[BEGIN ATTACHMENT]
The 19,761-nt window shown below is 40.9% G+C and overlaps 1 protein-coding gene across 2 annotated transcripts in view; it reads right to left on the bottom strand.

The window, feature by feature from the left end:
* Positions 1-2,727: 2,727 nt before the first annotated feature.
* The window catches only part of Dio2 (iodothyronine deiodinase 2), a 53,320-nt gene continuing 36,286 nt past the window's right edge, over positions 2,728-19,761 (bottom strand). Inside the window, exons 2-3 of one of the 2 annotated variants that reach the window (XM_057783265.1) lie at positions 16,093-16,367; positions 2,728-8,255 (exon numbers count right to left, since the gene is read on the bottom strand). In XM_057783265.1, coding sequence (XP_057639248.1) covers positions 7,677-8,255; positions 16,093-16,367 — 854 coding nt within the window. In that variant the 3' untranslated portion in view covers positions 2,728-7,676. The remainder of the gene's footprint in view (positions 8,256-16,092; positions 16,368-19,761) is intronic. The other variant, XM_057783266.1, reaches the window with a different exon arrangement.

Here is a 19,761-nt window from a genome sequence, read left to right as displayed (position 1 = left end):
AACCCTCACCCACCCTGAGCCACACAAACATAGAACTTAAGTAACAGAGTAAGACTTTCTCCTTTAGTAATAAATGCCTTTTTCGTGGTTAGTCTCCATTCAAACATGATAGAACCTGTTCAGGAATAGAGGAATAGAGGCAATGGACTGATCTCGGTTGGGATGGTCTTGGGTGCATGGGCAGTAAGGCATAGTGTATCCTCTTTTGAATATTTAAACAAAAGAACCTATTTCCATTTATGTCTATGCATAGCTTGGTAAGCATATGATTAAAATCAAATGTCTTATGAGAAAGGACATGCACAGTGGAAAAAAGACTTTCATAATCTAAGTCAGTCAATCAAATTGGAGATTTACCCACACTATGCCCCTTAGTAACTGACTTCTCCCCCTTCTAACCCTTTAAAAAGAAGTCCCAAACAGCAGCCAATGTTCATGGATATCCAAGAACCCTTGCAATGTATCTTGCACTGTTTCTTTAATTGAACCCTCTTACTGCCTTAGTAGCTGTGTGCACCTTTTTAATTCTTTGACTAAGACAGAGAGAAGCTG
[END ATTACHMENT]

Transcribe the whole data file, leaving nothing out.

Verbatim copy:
The 19,761-nt window shown below is 40.9% G+C and overlaps 1 protein-coding gene across 2 annotated transcripts in view; it reads right to left on the bottom strand.

The window, feature by feature from the left end:
* Positions 1-2,727: 2,727 nt before the first annotated feature.
* The window catches only part of Dio2 (iodothyronine deiodinase 2), a 53,320-nt gene continuing 36,286 nt past the window's right edge, over positions 2,728-19,761 (bottom strand). Inside the window, exons 2-3 of one of the 2 annotated variants that reach the window (XM_057783265.1) lie at positions 16,093-16,367; positions 2,728-8,255 (exon numbers count right to left, since the gene is read on the bottom strand). In XM_057783265.1, coding sequence (XP_057639248.1) covers positions 7,677-8,255; positions 16,093-16,367 — 854 coding nt within the window. In that variant the 3' untranslated portion in view covers positions 2,728-7,676. The remainder of the gene's footprint in view (positions 8,256-16,092; positions 16,368-19,761) is intronic. The other variant, XM_057783266.1, reaches the window with a different exon arrangement.

Here is a 19,761-nt window from a genome sequence, read left to right as displayed (position 1 = left end):
AACCCTCACCCACCCTGAGCCACACAAACATAGAACTTAAGTAACAGAGTAAGACTTTCTCCTTTAGTAATAAATGCCTTTTTCGTGGTTAGTCTCCATTCAAACATGATAGAACCTGTTCAGGAATAGAGGAATAGAGGCAATGGACTGATCTCGGTTGGGATGGTCTTGGGTGCATGGGCAGTAAGGCATAGTGTATCCTCTTTTGAATATTTAAACAAAAGAACCTATTTCCATTTATGTCTATGCATAGCTTGGTAAGCATATGATTAAAATCAAATGTCTTATGAGAAAGGACATGCACAGTGGAAAAAAGACTTTCATAATCTAAGTCAGTCAATCAAATTGGAGATTTACCCACACTATGCCCCTTAGTAACTGACTTCTCCCCCTTCTAACCCTTTAAAAAGAAGTCCCAAACAGCAGCCAATGTTCATGGATATCCAAGAACCCTTGCAATGTATCTTGCACTGTTTCTTTAATTGAACCCTCTTACTGCCTTAGTAGCTGTGTGCACCTTTTTAATTCTTTGACTAAGACAGAGAGAAGCTG